OBJECTIVE: To investigate the relationship between cigarette smoking and Alzheimer’s disease (AD) in a prospective community-based study in northern Manhattan.
BACKGROUND: Results from previous case-control studies suggest that there is a protective effect of smoking on AD. However, the recent prospective Rotterdam Study found that there was an increased risk of AD for smokers, particularly those without an apolipoprotein E (APOE)-epsilon4 allele.
METHODS: The authors examined data from a community-based longitudinal study of local elders residing in northern Manhattan to determine whether tobacco use increases or decreases the risk of AD. Information regarding the frequency of tobacco use was obtained in structured interviews at the baseline assessment. Standardized clinical assessments were subsequently completed on each subject at annual visits during which incident cases of AD were identified.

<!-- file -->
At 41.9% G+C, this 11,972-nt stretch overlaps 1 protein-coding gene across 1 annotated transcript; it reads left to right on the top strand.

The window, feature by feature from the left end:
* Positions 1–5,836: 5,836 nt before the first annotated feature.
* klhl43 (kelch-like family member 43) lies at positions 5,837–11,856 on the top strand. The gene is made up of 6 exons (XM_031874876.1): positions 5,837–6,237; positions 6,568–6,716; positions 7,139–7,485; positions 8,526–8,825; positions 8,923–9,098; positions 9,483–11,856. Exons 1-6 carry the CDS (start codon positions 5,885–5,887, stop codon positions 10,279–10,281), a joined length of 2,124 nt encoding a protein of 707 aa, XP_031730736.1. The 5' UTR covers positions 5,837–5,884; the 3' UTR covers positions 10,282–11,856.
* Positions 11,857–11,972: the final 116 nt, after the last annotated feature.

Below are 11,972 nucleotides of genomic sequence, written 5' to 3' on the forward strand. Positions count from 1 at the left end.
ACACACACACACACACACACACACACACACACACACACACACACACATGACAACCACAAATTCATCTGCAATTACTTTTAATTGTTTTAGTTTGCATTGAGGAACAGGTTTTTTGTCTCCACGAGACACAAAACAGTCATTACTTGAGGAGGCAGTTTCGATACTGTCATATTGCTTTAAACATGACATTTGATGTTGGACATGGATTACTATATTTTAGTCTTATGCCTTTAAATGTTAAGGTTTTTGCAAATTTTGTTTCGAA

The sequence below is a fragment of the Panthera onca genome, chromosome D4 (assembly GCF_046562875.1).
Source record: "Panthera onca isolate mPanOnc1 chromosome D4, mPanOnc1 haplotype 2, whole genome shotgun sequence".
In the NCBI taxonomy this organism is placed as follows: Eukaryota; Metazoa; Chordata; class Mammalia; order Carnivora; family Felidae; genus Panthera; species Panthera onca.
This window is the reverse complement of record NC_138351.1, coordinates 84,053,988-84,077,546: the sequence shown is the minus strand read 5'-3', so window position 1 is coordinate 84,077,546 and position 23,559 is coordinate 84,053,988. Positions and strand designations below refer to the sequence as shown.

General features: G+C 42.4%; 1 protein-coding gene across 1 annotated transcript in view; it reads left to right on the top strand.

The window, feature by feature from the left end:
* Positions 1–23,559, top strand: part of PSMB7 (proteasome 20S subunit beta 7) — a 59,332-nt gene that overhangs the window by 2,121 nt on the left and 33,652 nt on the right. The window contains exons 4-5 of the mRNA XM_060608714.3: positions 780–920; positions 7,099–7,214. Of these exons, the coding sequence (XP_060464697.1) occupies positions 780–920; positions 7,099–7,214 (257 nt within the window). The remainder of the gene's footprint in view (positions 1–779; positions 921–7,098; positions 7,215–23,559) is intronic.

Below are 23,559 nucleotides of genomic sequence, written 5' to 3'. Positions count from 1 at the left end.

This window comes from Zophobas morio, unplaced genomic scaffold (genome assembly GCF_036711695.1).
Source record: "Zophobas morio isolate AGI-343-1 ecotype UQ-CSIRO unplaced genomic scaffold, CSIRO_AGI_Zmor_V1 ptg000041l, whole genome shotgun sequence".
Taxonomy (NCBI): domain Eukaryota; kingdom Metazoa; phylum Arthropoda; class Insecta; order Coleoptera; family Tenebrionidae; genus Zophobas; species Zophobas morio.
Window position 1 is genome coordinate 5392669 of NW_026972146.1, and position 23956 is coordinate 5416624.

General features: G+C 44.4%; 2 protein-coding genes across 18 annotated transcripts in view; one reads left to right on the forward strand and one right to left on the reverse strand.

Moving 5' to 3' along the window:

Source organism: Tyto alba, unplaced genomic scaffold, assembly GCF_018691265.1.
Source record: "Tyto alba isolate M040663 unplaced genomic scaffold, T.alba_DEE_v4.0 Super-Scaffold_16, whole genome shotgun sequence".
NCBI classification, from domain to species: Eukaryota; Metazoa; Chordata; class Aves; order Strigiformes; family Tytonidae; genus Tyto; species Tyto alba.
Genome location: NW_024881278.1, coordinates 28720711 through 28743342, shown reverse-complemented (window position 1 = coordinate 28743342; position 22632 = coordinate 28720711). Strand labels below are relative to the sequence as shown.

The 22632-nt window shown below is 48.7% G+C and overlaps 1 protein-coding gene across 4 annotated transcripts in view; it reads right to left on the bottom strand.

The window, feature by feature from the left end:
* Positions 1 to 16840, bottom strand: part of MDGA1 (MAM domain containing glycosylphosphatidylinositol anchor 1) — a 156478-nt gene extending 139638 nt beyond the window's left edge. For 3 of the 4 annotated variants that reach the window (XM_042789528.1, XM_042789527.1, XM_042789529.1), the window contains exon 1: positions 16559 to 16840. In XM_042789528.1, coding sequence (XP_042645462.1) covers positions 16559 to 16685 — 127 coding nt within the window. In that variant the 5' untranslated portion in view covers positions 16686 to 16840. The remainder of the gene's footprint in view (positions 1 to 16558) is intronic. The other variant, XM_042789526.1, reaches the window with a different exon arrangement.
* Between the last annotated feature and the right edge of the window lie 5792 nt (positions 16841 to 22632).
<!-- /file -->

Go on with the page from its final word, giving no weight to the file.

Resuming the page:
RESULTS: The relative risk (RR) of AD among former smokers was 0.7 (95% CI, 0.5 to 1.1). The RR among current smokers was 1.9 (95% CI, 1.2 to 3.0). Smokers without an APOE-epsilon 4 allele had the highest risk of AD (RR = 2.1; 95% CI, 2.1 to 3.7) compared with those with an APOE-epsilon 4 allele (RR = 1.4; 95% CI, 0.6 to 3.3).
CONCLUSIONS: Our results are consistent with the observation that smoking increases the risk of AD. However, we found that among previous smokers who quit smoking, there may be a slight reduction in the risk of AD.
Source: Neurology 1999 Apr 22;52(7):1408-12
PMID: 10227626, UI: 99242165
(Gertrude H. Sergievsky Center, Department of Neurology, College of Physicians and Surgeons, Columbia University, New York, NY 10032, USA.)